Here we’re going to talk about how branding adds value. Tangible value is revenue, and intangible value is reputation. Great branding readily speeds up a prospect’s understanding of who you are and how you help people (run your business) adds value.
It adds value because rather than spending time in confusion-land, trying to figure out what you do exactly, they’re spending time considering,
Can working with this individual (you) help me achieve what I need to do?
Can this product do what I need it to do?
Am I going to enjoy working with this person?
Are they an expert in what I need?
As you can see, when a prospect picks and chooses which option to go with, you want to make a choice easy.
Who Needs Branding?
People have said that they don’t believe in branding because they don’t want to turn away a sale. First, they’d rather be a jack of all trades. Second, they will do anything to and get the job than potentially lose it to a competitor.
As the old saying goes, “When you market to everyone, you market to no one.” You’re not everybody’s cup of tea. Maybe you’re too technical, too extroverted, too analytical, etc. Branding adds value by adding to your bottom line. It helps you close more quickly! You don’t have to expel as much energy convincing someone to work with you.
Don’t take that personally. It’s best to work with those who appreciate who you are, your expertise, and your style when it comes to executing.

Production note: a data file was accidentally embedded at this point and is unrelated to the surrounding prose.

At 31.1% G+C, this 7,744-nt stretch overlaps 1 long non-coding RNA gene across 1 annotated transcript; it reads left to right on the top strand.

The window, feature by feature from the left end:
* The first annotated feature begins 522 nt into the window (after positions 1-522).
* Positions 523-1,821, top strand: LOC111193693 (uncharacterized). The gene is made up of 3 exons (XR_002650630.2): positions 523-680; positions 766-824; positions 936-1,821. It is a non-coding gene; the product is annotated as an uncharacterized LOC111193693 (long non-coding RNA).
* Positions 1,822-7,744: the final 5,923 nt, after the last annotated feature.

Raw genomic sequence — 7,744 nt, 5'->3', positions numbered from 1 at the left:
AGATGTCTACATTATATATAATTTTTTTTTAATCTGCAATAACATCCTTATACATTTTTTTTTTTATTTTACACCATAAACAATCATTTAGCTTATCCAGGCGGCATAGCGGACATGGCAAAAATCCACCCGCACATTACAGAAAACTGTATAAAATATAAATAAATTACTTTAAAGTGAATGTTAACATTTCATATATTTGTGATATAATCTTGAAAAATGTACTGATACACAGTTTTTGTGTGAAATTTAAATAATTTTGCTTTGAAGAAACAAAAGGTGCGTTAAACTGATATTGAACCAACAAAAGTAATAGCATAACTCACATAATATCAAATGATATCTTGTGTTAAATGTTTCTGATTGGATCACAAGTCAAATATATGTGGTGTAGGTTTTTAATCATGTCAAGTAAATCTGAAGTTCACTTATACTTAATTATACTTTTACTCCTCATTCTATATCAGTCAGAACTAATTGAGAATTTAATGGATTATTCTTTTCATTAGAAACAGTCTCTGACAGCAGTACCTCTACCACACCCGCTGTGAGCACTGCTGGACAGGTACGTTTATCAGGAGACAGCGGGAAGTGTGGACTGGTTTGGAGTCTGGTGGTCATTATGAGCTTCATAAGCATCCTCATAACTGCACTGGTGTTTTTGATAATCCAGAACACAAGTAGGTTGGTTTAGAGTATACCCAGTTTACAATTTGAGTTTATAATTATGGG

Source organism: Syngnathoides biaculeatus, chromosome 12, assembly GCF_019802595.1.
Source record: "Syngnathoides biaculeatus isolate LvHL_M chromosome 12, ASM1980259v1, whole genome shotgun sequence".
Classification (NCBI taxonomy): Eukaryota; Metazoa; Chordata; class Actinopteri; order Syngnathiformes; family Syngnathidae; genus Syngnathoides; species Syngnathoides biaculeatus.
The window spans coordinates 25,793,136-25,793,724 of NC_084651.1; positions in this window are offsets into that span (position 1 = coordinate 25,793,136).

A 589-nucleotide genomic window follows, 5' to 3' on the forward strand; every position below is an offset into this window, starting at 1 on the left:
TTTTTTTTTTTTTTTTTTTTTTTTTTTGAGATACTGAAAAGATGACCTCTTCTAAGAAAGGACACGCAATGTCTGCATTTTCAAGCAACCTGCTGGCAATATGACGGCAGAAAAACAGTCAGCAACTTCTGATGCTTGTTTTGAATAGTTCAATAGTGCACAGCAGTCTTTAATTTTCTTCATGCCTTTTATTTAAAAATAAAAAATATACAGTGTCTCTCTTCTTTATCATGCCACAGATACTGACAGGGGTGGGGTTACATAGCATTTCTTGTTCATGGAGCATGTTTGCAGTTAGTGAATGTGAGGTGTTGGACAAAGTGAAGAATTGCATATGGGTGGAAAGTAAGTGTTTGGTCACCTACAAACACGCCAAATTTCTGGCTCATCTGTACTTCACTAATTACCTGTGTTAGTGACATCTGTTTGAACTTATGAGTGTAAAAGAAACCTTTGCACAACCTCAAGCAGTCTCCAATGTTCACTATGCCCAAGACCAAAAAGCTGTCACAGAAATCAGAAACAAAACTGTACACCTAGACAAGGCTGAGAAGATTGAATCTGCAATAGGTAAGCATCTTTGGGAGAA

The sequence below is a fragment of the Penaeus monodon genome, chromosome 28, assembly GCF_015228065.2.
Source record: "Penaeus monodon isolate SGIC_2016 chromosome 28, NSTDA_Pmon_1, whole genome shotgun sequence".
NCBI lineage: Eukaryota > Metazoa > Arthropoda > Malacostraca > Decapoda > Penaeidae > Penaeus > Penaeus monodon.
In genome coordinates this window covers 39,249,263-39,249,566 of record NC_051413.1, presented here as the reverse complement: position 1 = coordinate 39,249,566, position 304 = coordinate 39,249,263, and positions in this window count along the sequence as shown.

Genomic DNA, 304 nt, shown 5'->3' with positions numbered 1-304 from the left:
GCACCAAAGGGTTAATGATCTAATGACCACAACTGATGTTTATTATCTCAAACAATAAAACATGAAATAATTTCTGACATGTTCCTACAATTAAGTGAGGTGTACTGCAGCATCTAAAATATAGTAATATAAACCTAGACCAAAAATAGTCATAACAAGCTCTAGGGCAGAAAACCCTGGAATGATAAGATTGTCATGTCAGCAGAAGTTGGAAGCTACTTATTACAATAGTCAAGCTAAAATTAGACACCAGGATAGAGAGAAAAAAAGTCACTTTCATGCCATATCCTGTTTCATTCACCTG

When you work with people who don’t appreciate what comes naturally, you will never make them happy. Both sides can feel the strain. An “easy” project all of a sudden becomes a challenge of miscommunication and frustration.
Branding and it’s Intangible/Intrinsic Value
What’s the value of your time? What’s the value of ongoing referrals and impressive word of mouth? What’s the value of your reputation?
Consider these questions the next time you want to market to everyone and not leave anybody out. I know it’s hard, but if your top competitors can brand, so can you.
When we’re not intentional about our brand image, that causes other people to do it for us, and that’s a dangerous place to be. It feels like someone else categorizes you and puts you in a box whether or not you like it.
Learn from My Mistakes
Years ago, some disadvantaged businesses in the DOT program referred to me as “The Little Asian Lady who teaches QuickBooks with the DOT.” #1) I didn’t particularly appreciate being identified as the Asian Lady. I’m proud of my heritage, but I’d like to think I make an impression based on my hard-earned skillset and not my ethnicity. #2) I teach way more than QuickBooks!
It took a long while, 8-9 years, to expand beyond QuickBooks. I’m so excited to be known as “Money!” in certain circles. It was a long work that I don’t wish on anybody! That’s why I teach my clients to brand purposely from the start, so they don’t need to go back and make the same corrections I made.
Learn More With Me!
Janet Johnson is the author of My Money Pivot: An Entrepreneur’s Guide to Finding & Making More Money. Before becoming a coach, Janet gained seventeen years of experience in a family-owned manufacturing company. She also trained small business owners in Financial Management and Lean Enterprise through contracts with the State of Connecticut and the Small Business Administration for seven years.